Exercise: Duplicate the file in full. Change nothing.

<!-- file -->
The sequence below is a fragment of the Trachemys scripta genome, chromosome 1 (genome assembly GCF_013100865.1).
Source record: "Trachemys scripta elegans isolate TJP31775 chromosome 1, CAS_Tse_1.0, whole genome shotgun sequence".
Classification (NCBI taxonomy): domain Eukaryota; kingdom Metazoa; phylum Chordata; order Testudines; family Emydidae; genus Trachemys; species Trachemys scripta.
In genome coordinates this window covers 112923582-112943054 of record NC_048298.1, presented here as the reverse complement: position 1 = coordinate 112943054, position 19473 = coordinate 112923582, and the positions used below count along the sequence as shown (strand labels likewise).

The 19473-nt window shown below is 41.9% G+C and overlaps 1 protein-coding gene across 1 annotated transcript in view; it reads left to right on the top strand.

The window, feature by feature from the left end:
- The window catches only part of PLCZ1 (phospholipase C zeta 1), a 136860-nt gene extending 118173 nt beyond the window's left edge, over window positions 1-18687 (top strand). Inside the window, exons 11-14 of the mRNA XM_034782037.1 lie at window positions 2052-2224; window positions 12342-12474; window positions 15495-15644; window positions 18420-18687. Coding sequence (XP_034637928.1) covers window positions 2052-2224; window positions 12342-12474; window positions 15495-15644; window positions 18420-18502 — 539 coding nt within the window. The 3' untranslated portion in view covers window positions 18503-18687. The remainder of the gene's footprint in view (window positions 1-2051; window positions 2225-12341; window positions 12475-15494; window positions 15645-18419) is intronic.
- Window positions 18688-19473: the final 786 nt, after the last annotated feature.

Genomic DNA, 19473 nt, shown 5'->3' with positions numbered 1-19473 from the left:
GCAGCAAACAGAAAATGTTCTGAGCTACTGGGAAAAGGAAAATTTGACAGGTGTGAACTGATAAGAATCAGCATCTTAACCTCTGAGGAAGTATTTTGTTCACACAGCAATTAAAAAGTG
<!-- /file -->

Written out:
The sequence below is a fragment of the Trachemys scripta genome, chromosome 1 (genome assembly GCF_013100865.1).
Source record: "Trachemys scripta elegans isolate TJP31775 chromosome 1, CAS_Tse_1.0, whole genome shotgun sequence".
Classification (NCBI taxonomy): domain Eukaryota; kingdom Metazoa; phylum Chordata; order Testudines; family Emydidae; genus Trachemys; species Trachemys scripta.
In genome coordinates this window covers 112923582-112943054 of record NC_048298.1, presented here as the reverse complement: position 1 = coordinate 112943054, position 19473 = coordinate 112923582, and the positions used below count along the sequence as shown (strand labels likewise).

The 19473-nt window shown below is 41.9% G+C and overlaps 1 protein-coding gene across 1 annotated transcript in view; it reads left to right on the top strand.

The window, feature by feature from the left end:
- The window catches only part of PLCZ1 (phospholipase C zeta 1), a 136860-nt gene extending 118173 nt beyond the window's left edge, over window positions 1-18687 (top strand). Inside the window, exons 11-14 of the mRNA XM_034782037.1 lie at window positions 2052-2224; window positions 12342-12474; window positions 15495-15644; window positions 18420-18687. Coding sequence (XP_034637928.1) covers window positions 2052-2224; window positions 12342-12474; window positions 15495-15644; window positions 18420-18502 — 539 coding nt within the window. The 3' untranslated portion in view covers window positions 18503-18687. The remainder of the gene's footprint in view (window positions 1-2051; window positions 2225-12341; window positions 12475-15494; window positions 15645-18419) is intronic.
- Window positions 18688-19473: the final 786 nt, after the last annotated feature.

Genomic DNA, 19473 nt, shown 5'->3' with positions numbered 1-19473 from the left:
GCAGCAAACAGAAAATGTTCTGAGCTACTGGGAAAAGGAAAATTTGACAGGTGTGAACTGATAAGAATCAGCATCTTAACCTCTGAGGAAGTATTTTGTTCACACAGCAATTAAAAAGTG